Life Lessons from My Marriage

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I was never the girl who daydreamed about getting married and starting a family. In fact, I never had any desire to get married. Frankly, I didn’t see the point in monogamy, and committing to spending the rest of my life with one person seemed...boring. I didn’t grow up in a family of married couples, nor did I see very many of them in my immediate circles, so marriage didn’t seem like something for me. But the funny thing about God is that he takes your plans, turns them on their head, and shows you that what he has in store for you is far better than anything you could have ever dreamed or imagined. That’s exactly what being married has been for me.  It has been the best thing I never knew I needed. And with that being said, it has also introduced a new learning curve, a new skill set, and a new way of being in the world. Although we are still babies in the married game (four years in and counting), there are lots of things I’ve learned.

COMMUNICATION is always the best way. You think this is the cliché you’ve heard millions of times before, but it is a tried and true testament for successful marriages. As humans, we often assume what the other person is thinking. As flawed individuals, we often assume the worst. A simple conversation, a simple question, a simple explanation﹘all can save you the heartache, frustration, and confusion that follows the silent treatment and it’s the only thing that makes the rest of this list work.

LISTENing is more important than speaking. The other side of communicating is being open to listening which does not mean sitting there and coming up with a response to what your partner is saying. It means truly registering and taking in what they are saying, allowing it to sit with you, and then responding from that place.

Always be LEARNing. One result of not daydreaming about marriage and not having marriage role models was that I had no idea what I was supposed to be doing! The things that I thought I knew were only the tip of the iceberg. So in the beginning, we read books about marriage and learned the framework of what it takes to have a healthy marriage. Two of our favorite and most recommended books are Things I Wish I'd Known Before We Got Married and The 5 Love Languages by Gary Chapman. People change and grow, and you have to be willing to learn what your partner needs in each new phase of life. Just because you think you know your partner, doesn’t mean that they can’t surprise you. The more you seek to learn about them, the better you will be able to consistently show love to them.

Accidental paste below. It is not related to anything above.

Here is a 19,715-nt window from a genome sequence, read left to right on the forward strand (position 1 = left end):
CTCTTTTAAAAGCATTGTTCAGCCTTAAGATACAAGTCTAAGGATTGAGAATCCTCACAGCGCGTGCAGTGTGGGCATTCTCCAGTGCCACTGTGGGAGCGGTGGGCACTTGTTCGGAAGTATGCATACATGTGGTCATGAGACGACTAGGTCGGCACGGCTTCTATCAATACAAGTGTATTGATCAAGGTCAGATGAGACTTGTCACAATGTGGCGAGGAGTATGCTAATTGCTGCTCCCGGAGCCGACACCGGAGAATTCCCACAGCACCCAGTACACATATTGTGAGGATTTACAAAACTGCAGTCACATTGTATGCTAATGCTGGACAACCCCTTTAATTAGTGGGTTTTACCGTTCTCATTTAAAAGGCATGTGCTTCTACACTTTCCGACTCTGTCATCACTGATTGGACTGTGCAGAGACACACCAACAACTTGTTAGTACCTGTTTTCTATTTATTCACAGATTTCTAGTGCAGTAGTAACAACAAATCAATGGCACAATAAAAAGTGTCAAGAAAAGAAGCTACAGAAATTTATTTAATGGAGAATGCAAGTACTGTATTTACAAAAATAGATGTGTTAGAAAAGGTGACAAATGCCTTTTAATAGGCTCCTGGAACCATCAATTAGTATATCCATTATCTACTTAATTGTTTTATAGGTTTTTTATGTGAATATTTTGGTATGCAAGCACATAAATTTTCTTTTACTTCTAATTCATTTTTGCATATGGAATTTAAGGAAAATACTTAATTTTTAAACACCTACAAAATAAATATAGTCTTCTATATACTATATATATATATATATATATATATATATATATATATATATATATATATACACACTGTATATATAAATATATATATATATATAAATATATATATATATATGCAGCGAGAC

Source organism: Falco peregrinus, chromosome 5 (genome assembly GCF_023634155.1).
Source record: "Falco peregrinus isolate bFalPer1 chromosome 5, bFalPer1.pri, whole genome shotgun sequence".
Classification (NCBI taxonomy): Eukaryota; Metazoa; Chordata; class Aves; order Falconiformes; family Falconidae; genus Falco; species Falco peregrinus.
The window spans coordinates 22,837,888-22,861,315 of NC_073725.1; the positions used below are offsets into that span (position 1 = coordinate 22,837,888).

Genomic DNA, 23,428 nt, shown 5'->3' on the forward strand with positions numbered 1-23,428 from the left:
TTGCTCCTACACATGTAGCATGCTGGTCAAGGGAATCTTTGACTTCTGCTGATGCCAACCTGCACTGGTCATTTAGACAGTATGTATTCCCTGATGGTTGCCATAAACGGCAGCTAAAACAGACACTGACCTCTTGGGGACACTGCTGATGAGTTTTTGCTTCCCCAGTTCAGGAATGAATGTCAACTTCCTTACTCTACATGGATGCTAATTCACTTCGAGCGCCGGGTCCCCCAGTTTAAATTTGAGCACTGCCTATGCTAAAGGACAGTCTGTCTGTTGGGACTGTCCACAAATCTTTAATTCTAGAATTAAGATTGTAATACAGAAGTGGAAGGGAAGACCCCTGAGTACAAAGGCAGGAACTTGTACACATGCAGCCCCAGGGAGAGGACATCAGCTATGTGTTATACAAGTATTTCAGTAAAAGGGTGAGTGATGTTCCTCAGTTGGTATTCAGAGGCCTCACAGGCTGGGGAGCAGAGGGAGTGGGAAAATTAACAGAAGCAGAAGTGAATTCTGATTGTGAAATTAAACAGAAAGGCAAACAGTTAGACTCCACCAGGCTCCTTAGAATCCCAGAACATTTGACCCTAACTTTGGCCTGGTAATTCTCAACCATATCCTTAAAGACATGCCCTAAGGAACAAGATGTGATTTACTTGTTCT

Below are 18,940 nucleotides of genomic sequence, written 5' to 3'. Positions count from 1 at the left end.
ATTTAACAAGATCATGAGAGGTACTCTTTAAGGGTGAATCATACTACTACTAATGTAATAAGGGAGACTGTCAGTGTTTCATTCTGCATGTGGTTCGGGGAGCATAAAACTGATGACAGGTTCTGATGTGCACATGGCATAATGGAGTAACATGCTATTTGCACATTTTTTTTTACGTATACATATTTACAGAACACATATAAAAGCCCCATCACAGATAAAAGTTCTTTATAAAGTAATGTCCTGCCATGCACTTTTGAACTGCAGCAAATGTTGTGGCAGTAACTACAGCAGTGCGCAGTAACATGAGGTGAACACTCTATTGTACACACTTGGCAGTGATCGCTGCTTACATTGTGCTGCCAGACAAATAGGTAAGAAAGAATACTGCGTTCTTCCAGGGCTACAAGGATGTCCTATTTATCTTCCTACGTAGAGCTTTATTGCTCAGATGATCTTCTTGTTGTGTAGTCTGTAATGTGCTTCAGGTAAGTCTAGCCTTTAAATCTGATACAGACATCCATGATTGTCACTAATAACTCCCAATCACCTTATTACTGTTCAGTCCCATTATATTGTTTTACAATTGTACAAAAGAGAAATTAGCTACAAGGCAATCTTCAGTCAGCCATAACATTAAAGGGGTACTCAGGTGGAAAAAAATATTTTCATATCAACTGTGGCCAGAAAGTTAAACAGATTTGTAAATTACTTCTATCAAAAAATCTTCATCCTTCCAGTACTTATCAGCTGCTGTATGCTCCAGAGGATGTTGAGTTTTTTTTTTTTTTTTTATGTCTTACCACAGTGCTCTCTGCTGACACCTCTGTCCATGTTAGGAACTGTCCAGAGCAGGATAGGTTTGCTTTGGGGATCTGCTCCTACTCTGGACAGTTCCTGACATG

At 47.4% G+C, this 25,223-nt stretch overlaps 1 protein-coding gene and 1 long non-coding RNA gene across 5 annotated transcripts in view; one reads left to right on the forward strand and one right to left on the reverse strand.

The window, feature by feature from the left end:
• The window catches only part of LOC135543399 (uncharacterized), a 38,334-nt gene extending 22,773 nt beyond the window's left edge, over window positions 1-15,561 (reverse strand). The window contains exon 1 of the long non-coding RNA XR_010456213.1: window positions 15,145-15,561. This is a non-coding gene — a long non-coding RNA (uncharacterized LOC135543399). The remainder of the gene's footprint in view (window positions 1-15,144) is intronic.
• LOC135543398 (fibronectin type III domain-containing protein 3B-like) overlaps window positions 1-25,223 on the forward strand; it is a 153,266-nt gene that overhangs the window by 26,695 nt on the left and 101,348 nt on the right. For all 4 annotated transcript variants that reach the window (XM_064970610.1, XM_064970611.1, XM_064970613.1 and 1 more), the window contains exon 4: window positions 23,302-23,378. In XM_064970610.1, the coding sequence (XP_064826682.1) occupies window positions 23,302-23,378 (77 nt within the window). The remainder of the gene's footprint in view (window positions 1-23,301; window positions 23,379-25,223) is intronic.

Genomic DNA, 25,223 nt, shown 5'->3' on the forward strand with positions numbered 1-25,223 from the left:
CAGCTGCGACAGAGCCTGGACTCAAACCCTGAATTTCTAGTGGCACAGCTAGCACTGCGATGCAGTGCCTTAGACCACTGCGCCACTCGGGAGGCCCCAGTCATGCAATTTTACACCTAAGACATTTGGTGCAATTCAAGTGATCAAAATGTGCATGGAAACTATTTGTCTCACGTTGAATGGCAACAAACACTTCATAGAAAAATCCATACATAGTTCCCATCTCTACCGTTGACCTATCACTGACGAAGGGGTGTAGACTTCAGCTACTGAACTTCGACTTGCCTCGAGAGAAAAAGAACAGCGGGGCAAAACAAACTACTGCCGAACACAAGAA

You also must TEACH. We all want to be understood and for our loved one to know us so well that they do just what it is we want without being prompted. But the way to ensure you actually get the things that you want is to tell them (see #1.) Your partner is not a mind reader. Replace hinting and hoping with informing and receiving. It’s rewarding for both of you when the the other engages in learned behaviors after a lesson. (I’ve pretty much trained Mr. Marcy to be a therapist and it’s the cutest thing!)

Be alone TOGETHER. Spending time with my husband, just the two of us, with no phones, social media, or distractions is one of my favorite pastimes. Be intentional about this by setting aside time to spend between just you and your partner. I heard on the podcast ONE Extraordinary Marriage to have weekly meetings so we also schedule time to talk about our marriage or things that are going on with each of us. Regarding the first four points, this is a practical way to communicate, listen, learn, and/or teach. If there’s nothing on the “agenda” for that week, this is a great opportunity to just have fun with one another. Our weekly meetings are my favorite.

Offer each other GRACE. Your partner is the person that you will spend the most time with but often you give them less kindness and patience than you give to the strangers on the street. This is a common and huge mistake. I’ve learned to be kinder to my husband than I am to anyone else on this earth and I try to forgive him quicker than I forgive anyone else because he deserves it. In reality, he’s the one putting up with all of my crap, so at the very least, I should offer him a similar amount of grace, if not more.  

Relationships must be RECIPROCAL. Remember, the more you give out, the more you receive. If you want love, give love. If you want grace, give grace. Go above and beyond in doing for the person that you love and they will go above and beyond in doing for you. However, if you notice that you’re going above and beyond but your partner is not reciprocating, then it’s time to inspect your marriage. Couples counseling doesn’t mean that you don’t love one another, it simply means that you need a tune up. Address the issues that you have before it’s too late.  

CELEBRATE the small things. It doesn’t always have to be big celebrations, surprises, or events. Small things like preparing a home-cooked meal, washing the dishes when it was actually their turn, or glancing over with a slight smirk that lasts a bit longer than normal are key. These little things that say “I love you” are worth so much more than the big gestures.

Have SEX. Often. Period.

Have you learned similar lessons in your marriage? If you’re not married, do you think these are lessons that you could apply in your future nuptials? Are there lessons that you’ve learned that aren’t listed here?

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